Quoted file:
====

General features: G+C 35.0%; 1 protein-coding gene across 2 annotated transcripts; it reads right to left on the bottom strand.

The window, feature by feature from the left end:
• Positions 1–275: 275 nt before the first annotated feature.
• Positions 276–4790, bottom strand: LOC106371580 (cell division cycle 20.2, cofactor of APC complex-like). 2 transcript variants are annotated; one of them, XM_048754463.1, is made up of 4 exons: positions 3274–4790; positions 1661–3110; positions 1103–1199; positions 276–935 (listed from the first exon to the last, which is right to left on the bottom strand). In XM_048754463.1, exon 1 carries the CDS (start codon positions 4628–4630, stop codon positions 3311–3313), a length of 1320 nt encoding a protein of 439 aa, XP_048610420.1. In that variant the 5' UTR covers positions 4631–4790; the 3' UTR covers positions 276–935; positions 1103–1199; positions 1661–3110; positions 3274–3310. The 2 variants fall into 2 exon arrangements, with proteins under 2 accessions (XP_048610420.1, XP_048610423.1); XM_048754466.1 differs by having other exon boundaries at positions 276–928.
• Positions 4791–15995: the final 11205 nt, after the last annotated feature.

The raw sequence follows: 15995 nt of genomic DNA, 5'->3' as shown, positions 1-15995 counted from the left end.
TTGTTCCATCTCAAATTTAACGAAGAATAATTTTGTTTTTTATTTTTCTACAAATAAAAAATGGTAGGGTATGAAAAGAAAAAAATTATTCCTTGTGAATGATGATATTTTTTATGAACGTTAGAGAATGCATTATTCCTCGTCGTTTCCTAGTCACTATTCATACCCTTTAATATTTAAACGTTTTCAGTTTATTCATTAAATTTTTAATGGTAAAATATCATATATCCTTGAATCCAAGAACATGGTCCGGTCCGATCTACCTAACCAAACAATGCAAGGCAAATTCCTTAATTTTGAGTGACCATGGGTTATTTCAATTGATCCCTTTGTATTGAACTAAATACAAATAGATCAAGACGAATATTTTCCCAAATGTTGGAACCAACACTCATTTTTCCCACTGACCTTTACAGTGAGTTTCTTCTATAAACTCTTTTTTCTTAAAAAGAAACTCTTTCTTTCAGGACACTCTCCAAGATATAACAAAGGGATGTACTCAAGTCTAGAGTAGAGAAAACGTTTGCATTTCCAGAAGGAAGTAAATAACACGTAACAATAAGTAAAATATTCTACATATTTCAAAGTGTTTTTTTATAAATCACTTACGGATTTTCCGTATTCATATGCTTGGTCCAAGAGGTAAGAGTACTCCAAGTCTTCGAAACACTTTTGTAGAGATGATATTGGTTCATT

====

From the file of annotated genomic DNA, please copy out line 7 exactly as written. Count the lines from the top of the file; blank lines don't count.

TTGTTCCATCTCAAATTTAACGAAGAATAATTTTGTTTTTTATTTTTCTACAAATAAAAAATGGTAGGGTATGAAAAGAAAAAAATTATTCCTTGTGAATGATGATATTTTTTATGAACGTTAGAGAATGCATTATTCCTCGTCGTTTCCTAGTCACTATTCATACCCTTTAATATTTAAACGTTTTCAGTTTATTCATTAAATTTTTAATGGTAAAATATCATATATCCTTGAATCCAAGAACATGGTCCGGTCCGATCTACCTAACCAAACAATGCAAGGCAAATTCCTTAATTTTGAGTGACCATGGGTTATTTCAATTGATCCCTTTGTATTGAACTAAATACAAATAGATCAAGACGAATATTTTCCCAAATGTTGGAACCAACACTCATTTTTCCCACTGACCTTTACAGTGAGTTTCTTCTATAAACTCTTTTTTCTTAAAAAGAAACTCTTTCTTTCAGGACACTCTCCAAGATATAACAAAGGGATGTACTCAAGTCTAGAGTAGAGAAAACGTTTGCATTTCCAGAAGGAAGTAAATAACACGTAACAATAAGTAAAATATTCTACATATTTCAAAGTGTTTTTTTATAAATCACTTACGGATTTTCCGTATTCATATGCTTGGTCCAAGAGGTAAGAGTACTCCAAGTCTTCGAAACACTTTTGTAGAGATGATATTGGTTCATT